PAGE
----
Kohala Councilwoman Margaret Wille, pummeled by attack ads from a Honolulu political action committee, has received a late-campaign $4,000 shot in the arm from genetically modified food opponents.
According to late campaign reports filed Wednesday with the state Campaign Spending Commission, Wille received $2,000 each from two Charlevoix, Michigan, individuals. One of them is Kent Whealy, co-founder of the Seed Saver Exchange, and a GMO opponent who gave $1 million to an unsuccessful 2012 California ballot initiative to require GMO labeling.
The money is significant as Wille had raised only $7,935 as of her last campaign filing. But Wille said the numbers don’t tell the whole story because she has also gotten a significant number of smaller contributions from local donors that won’t be reported until after the primary.
Wille, who sponsored a bill passed by the County Council regulating GMO crops on Hawaii Island, said she met Whealy and the other donor, Judith Kern, at a concert in January.
“I met them and we talked and they liked my bill,” Wille said Thursday.
Wille has been fighting a negative advertising radio and mailer campaign paid for by Forward Progress, a super PAC formed July 11 by the same group in charge of the recently terminated Pacific Resource Partnership. Both groups get their funding from Hawaii Carpenters Market Recovery Program, a pro-construction PAC.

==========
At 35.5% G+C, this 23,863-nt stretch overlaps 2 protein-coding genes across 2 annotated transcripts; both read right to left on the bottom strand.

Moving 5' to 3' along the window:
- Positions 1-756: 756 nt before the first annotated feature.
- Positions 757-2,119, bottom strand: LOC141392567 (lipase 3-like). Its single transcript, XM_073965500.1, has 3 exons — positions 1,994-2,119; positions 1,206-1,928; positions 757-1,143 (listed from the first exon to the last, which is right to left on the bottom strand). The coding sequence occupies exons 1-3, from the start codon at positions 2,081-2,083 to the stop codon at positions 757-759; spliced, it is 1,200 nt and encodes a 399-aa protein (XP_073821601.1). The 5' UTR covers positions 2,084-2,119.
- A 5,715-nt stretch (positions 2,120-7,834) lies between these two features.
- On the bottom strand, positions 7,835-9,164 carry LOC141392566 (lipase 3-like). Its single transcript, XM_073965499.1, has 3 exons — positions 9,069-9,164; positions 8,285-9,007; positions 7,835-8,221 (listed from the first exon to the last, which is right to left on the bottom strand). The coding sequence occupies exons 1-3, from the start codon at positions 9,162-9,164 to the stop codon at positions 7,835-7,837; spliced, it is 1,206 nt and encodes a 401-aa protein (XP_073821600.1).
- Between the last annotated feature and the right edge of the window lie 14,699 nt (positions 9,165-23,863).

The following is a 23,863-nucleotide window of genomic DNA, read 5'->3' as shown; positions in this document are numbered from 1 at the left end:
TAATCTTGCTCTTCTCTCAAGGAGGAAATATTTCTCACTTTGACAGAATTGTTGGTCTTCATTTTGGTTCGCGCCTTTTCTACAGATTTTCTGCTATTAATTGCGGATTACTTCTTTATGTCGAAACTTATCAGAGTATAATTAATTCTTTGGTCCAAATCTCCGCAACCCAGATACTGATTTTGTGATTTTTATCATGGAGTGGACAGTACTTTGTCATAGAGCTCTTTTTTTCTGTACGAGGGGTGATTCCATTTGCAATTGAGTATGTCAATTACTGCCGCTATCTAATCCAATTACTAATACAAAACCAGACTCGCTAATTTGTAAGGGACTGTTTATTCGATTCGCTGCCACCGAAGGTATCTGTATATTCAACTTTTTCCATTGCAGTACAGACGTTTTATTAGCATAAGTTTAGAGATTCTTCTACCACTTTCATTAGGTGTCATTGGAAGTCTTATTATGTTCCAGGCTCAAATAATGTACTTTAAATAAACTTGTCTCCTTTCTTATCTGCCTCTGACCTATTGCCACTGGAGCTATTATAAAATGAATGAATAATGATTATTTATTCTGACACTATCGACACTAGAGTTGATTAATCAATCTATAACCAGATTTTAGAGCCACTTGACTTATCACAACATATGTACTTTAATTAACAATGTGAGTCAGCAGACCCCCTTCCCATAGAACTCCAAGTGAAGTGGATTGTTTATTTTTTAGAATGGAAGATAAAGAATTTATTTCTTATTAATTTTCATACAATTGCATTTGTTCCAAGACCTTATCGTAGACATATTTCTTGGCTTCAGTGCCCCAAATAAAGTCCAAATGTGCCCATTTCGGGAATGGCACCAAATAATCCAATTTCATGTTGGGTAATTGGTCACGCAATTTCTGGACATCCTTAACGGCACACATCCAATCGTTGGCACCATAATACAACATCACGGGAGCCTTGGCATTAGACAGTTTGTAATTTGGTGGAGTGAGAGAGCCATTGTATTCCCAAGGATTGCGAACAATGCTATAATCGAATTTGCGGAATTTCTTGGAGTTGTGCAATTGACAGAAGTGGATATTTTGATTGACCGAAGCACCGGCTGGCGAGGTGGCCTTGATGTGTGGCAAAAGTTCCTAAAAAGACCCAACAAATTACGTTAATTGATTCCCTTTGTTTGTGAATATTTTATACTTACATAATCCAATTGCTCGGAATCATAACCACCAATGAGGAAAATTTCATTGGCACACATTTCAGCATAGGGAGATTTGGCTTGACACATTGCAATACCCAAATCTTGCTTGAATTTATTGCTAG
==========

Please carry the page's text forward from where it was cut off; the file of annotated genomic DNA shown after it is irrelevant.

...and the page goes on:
“I think there’s a lot of anger over this type of campaigning,” Wille said. “I just trust that people aren’t going to be misled by all these false and misleading statements.
The super PAC, which operates independently of candidates, is also funding mailers on behalf of Ronald Gonzales, one of two challengers for the incumbent councilwoman’s seat. Gonzales has raised $17,328 on his own.
Gonzales, who didn’t report any late campaign contributions, said he’s getting attacked as well.
“I’m definitely leading the race and getting smeared,” Gonzales said. “All these letters to the editor, I’m getting painted in the most negative way.”
Gonzales said he hasn’t taken any money from GMO companies, although he is getting a lot of support from local farmers.
The third candidate in the race, Oliver “Sonny” Shimaoka, has raised only $400 so far.
Two other candidates also reported late contributions of $500 or more. District 1 Councilwoman Valerie Poindexter reported $1,000 from Texas developer Woody Hunt, and District 2 candidate Aaron Chung reported $3,000 from two union PACs.
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